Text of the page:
After playing a minor role for most of the regular season as a freshman, Mitch McGary became a vital piece of the Michigan Wolverine team during the NCAA Tournament, emerging as a major force and helping them to the National Championship Final. With Trey Burke and Tim Hardaway leaving for the NBA, many were looking forward to McGary's second season to see how he would adjust to playing a larger role. However, his season was cut short by a back injury, and McGary was only able to participate in eight games. After testing positive for marijuana
during the NCAA tournament, McGary was facing a season-long suspension and another lost year on the Michigan bench, which made his decision to enter the NBA Draft a very easy one. Since he played just 198 minutes this past season (although he did face some tough competition in Arizona, Duke, Florida State and others), teams will not be able to garner much from the 2013-2014 season, even if his numbers he produced were quite solid. Teams will need to look back to their evaluation of McGary from his freshman season, upcoming pre-draft workouts and his physical to determine the current health of his back and how to rate him as a prospect in the 2014 Draft.
Much of what we said in our preseason video, where he was ranked as the #2 returning prospect in the Big Ten
is still very much relevant, due to McGary's limited minutes. McGary benefited from playing alongside a dynamic point guard in Burke, which allowed him to play within himself and complement his teammates nicely. He was able to fill certain roles for that Michigan team which demonstrated the value he can provide to a NBA team.
McGary continued to play a similar role as a sophomore as he did the previous season, relying heavily on offensive rebounds, transition opportunities, cuts, and pick and roll finishes to score most of his points. He was the second best offensive rebounder in our top-100 his freshman year, pulling down 5.1 per 40 minutes pace adjusted, and posted a similar mark as a sophomore (4.9), despite seeing an uptick in playing time.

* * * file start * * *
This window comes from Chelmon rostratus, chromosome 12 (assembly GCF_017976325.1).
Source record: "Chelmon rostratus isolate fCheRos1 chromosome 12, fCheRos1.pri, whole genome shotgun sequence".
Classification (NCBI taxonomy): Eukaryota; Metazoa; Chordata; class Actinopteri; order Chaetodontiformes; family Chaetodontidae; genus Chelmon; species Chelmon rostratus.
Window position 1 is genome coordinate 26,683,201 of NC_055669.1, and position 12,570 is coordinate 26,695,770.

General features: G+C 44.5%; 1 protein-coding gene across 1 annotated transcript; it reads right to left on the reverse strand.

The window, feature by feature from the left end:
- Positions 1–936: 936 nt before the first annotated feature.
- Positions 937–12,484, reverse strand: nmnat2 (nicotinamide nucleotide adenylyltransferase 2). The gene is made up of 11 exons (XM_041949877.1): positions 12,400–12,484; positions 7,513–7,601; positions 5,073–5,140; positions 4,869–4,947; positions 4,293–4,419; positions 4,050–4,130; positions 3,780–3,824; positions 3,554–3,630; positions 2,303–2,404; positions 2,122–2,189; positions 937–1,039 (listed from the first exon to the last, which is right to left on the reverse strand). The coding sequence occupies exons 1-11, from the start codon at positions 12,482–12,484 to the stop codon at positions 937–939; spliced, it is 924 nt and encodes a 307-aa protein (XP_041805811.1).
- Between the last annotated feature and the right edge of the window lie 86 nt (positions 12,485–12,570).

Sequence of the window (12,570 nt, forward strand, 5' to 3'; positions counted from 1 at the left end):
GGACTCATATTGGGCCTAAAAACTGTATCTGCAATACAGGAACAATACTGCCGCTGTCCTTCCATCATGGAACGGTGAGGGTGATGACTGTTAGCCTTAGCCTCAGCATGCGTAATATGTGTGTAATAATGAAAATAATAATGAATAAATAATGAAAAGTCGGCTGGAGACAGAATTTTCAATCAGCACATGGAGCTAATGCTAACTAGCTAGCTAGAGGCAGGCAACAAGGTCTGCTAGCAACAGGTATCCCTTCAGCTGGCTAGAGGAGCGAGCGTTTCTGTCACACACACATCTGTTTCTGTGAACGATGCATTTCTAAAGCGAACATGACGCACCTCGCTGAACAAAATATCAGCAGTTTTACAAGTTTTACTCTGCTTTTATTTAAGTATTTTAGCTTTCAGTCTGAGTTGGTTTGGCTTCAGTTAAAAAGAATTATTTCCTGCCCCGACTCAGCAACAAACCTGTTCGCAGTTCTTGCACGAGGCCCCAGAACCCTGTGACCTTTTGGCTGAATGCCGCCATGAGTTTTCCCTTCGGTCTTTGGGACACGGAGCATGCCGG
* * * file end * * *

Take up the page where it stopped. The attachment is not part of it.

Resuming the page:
McGary is a solid finisher around the rim, converting 62.3% of such opportunities his freshman year, and 61% as a sophomore, according to Synergy Sports. While he's not a high-flyer, he's extremely aggressive in the way he attacks the rim, not being afraid to take contact and playing the game with the type of edge you love to see from a big man, which translates to every facet of the game.
While McGary doesn't possess great length for a center with his 6-11 ½ or 7-0 wingspan (depending on which measurement you believe), his quickness and agility will help him on both ends of the floor. He will be able to get down the floor in transition for easy baskets, as fast-break opportunities made up 10.5% and 11.5% of his possessions as a freshman and sophomore, as he was often the first big man down the court. His effort level is terrific, which NBA coaches will certainly love.
Taking pride in setting solid picks is another area McGary will be able to help an NBA team, as he works hard to free his teammates both in ball screens and for off-ball actions. In ball screens, he focuses on sprinting hard at the ball handler to force the defense to react, which often gives him a free run to the rim.